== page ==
Neraterræ is the consummate producer of Dark Ambient music. Not only does he consistently gather top-notch musicians of the genre to collaborate on his stunning albums, but his musical vision is always running on all cylinders, allowing him to create massive audio adventures filled with emotion and mental stimulation. ‘Scenes From The Sublime’ is an exceptional musical journey that – in my opinion – surpasses the debut album. Neraterræ has upped the ante with this album and the songs are bolder, more emotive, and pull you in with ease. If you were a fan of ‘The Substance Of Perception’ the you’re going to love this one even more. Please show your support for Neraterræ and download this amazing album from the link below.

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Links:

https://cycliclaw.bandcamp.com/album/scenes-from-the-sublime

Scott Lawlor’s Conceptual Dark Ambient Thriller, ‘But Everybody’s Gone, So I Will Never Know’, Is Not Far From Becoming Reality

Space exploration has to be one of the most daunting and exhaustive tasks ever faced by humans. From working in zero gravity, claustrophobic-like conditions, astronauts face many physical and mental constraints that only a few percent of the population are privileged to encounter. Other than a couple of audio and video transmissions, astronauts are segregated from all of society and communications with friends and loved ones are atypical. ‘But Everybody’s Gone, So I Will Never Know’, is a conceptual, dark ambient odyssey about a lone astronaut finishing up his mission on an orbiting space station before heading back to Earth. However, garbled transmissions over the airwaves have indicated the rise of a global pandemic, in which the Earth’s population is suddenly succumbing to a deadly virus. Although it’s too late to turn back now, voices across the airwaves are telling the astronaut not to return to Earth. This story tells of his harrowing adventure as he returns to the unknown.

“Pandemic Unfolding” begins with space station communication transmissions accompanied by eccentric samples and effects. As this coalescence of interstellar sounds begins to fade, deep drones and various news transmissions paint a vivid picture of what’s to come. The seriousness of the situation is evident as “Departure From Space Station Omega” blasts off with more compelling drones that sound abysmal and gravely hollow. Final audio transmissions can be heard as the astronaut prepares to depart for Earth on a doomed trajectory that is not yet known. Back on Earth, the pandemic is in full eruption as “Shelter In Place” is the order given to everyone in a last ditch effort to stop the spread of the rapidly expanding virus. Containing more ominous drones and narrative samples, this track is a vivid reminder of a stark reality that is a part of real-world current events in 2020. The minimalist approach makes this seem even more disturbing than usual. The near sixteen and a half minute long “Quarantined In Space” is one of the highlights of the album as the massive drone tone sounds as if the astronaut is orbiting the Earth, waiting for that final transmission from Mission Control, verifying that it’s safe to pierce the atmosphere and navigate to the landing zone. However, that authorization doesn’t take place and the astronaut feels as if this wasted time is like being quarantined in a void. Eerie voice narrations haunt the protagonist has he anticipates his own arrival back on planet Earth. About halfway through the track, the drones change in pitch, as if circumnavigating the globe has brought the astronaut back to sun lit conditions. Peculiar sound effects add a sense of terror to this track as this doomed mission keeps getting worse. Back on Earth, panic mode has set in as “World Closing Down” sets the scene for the new normal through the globe. From teleworking, lack of supplies, social distancing, permanently closed businesses, home-schooling and a disparity of local governments, the pandemic has taken over society and has set new standards. Minimal drones with bleak yet soothing tones incite peace and calmness, but the narrative samples provoke a sense of anxiety and panic. “Approaching A Condemned World” is full of garbled transmissions and placid drones that provides a safe path for the astronaut to finally come back home – so we think. Unsure if the transmissions are giving the authorization to return to Earth, the astronaut makes a command decision – based on his low return provisions – and starts the trajectory toward home. The albums title track, “But Everybody’s Gone, So I Will Never Know” features some manic narrations with the help of a miniport speech synthesizer. In the background, a thumping bass symbolizes an erratic heartbeat as the horrors unfold before the returning astronauts eyes. The albums final track, “Empty World” combines the menacing sound of a deep space drone and the peacefulness of piano keys. Un-acknowledged upon his return from Space, the astronaut departs his spacecraft and finds a world much different from the one he left behind. The piano melody in this track symbolizes the beginning of a state of depression that he starts to feel as he soon realizes that he stands alone in completing his mission. A very dark, but excellent way to end this amazing album.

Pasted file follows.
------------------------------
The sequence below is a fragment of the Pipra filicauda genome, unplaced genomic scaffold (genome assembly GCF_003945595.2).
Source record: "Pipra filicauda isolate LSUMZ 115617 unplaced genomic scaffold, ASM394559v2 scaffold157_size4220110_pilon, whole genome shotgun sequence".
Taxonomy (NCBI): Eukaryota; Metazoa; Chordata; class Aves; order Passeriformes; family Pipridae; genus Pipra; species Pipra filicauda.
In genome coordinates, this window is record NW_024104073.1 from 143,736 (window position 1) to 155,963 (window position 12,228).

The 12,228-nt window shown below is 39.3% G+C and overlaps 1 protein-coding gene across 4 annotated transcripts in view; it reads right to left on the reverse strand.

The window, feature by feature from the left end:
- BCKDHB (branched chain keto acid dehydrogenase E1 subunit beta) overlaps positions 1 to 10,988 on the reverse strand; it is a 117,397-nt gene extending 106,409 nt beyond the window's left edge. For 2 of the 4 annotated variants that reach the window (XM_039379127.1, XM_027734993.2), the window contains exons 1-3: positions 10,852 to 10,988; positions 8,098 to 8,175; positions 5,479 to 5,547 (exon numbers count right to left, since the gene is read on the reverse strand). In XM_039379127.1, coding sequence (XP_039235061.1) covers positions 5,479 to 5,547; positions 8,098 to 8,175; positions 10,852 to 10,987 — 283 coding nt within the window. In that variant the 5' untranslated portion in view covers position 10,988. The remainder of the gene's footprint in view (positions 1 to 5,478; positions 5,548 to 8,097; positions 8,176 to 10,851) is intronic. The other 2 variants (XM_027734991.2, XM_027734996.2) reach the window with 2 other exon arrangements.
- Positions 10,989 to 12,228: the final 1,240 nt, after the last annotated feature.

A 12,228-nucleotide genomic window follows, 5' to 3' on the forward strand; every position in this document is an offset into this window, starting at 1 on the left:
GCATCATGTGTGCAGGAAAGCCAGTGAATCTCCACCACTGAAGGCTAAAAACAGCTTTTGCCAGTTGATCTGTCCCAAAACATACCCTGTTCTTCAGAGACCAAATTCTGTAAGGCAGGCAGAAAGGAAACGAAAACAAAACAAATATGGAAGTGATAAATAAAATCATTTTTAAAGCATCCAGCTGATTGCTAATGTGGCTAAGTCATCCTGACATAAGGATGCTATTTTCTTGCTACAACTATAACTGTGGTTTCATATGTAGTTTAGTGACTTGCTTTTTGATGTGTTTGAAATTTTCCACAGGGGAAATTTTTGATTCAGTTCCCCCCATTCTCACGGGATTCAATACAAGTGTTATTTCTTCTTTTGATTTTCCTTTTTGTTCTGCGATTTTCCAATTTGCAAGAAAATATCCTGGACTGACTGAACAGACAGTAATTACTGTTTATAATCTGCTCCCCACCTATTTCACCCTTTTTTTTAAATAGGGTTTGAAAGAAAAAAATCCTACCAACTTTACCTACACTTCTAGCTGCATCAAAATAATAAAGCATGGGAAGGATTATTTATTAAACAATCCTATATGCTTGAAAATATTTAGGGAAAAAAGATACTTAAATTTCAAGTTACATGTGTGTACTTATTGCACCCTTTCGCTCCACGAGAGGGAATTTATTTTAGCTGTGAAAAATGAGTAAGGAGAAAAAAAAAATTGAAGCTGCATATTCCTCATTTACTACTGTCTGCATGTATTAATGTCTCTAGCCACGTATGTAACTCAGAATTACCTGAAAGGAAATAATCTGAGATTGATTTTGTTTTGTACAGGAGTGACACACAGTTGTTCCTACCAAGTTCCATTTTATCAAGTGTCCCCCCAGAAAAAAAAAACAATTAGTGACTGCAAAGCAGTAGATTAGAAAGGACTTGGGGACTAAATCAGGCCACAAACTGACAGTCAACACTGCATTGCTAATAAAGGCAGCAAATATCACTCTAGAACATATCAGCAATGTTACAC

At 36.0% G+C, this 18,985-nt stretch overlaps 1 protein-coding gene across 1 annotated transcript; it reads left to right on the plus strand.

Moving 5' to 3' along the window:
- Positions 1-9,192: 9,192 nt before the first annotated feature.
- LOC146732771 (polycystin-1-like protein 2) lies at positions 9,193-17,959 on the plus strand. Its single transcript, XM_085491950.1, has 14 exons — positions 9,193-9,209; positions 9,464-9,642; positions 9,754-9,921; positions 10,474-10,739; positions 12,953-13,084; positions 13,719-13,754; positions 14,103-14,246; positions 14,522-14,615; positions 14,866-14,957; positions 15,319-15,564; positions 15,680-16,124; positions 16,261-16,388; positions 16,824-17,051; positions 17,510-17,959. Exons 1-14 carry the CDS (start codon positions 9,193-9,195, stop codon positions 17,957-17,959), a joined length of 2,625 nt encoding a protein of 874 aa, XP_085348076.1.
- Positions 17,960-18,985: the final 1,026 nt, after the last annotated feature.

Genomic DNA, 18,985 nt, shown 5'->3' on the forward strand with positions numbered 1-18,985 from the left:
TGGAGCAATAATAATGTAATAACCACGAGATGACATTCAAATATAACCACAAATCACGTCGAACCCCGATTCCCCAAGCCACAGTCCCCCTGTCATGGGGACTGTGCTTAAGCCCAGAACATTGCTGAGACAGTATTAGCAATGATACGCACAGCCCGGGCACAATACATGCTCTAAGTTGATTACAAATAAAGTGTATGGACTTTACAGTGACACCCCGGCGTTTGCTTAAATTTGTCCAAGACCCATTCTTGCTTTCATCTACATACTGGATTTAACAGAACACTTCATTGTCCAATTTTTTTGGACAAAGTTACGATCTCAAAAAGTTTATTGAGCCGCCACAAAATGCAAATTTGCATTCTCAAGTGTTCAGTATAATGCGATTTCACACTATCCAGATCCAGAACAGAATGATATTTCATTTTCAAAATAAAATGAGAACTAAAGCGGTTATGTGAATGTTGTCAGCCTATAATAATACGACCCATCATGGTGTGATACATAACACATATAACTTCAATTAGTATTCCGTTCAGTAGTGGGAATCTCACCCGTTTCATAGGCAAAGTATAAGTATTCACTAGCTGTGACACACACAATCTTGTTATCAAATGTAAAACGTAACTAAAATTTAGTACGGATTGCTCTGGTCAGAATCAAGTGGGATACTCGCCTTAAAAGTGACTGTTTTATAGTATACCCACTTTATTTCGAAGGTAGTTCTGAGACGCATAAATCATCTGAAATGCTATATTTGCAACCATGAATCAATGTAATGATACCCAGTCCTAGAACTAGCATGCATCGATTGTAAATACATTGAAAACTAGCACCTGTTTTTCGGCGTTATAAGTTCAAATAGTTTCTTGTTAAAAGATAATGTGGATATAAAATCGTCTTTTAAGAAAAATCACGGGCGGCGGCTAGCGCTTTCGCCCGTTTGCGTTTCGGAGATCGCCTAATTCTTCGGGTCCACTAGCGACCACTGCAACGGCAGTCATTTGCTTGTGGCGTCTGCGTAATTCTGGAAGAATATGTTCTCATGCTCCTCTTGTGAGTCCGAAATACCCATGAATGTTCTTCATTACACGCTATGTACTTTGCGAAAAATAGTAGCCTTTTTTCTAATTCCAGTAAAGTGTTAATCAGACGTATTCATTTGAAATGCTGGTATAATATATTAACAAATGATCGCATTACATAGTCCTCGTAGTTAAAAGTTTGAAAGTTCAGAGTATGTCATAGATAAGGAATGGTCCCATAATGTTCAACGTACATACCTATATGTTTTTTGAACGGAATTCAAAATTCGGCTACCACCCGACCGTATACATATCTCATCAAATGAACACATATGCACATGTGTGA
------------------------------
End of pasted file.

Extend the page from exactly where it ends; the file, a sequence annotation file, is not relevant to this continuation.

Scott Lawlor is a jack-of-all-trades musician that excels with themed ambient releases. Whether it’s light ambient, dark ambient, noise, experimental, or piano improvisations, Scott puts his imagination to work in order to release some of the best ambient music around. ‘But Everybody’s Gone, So I Will Never Know’ is no exception, as it’s one of Scott’s darkest and most ambitious releases to date. Fans of space themed dark ambient will love this album and I can not recommend this one enough. Please show your support and download this grimly amazing album from the link below – and check out Scott’s massive back catalog while your at it.

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Links:

https://scottlawlor.bandcamp.com/album/but-everybodys-gone-so-i-will-never-know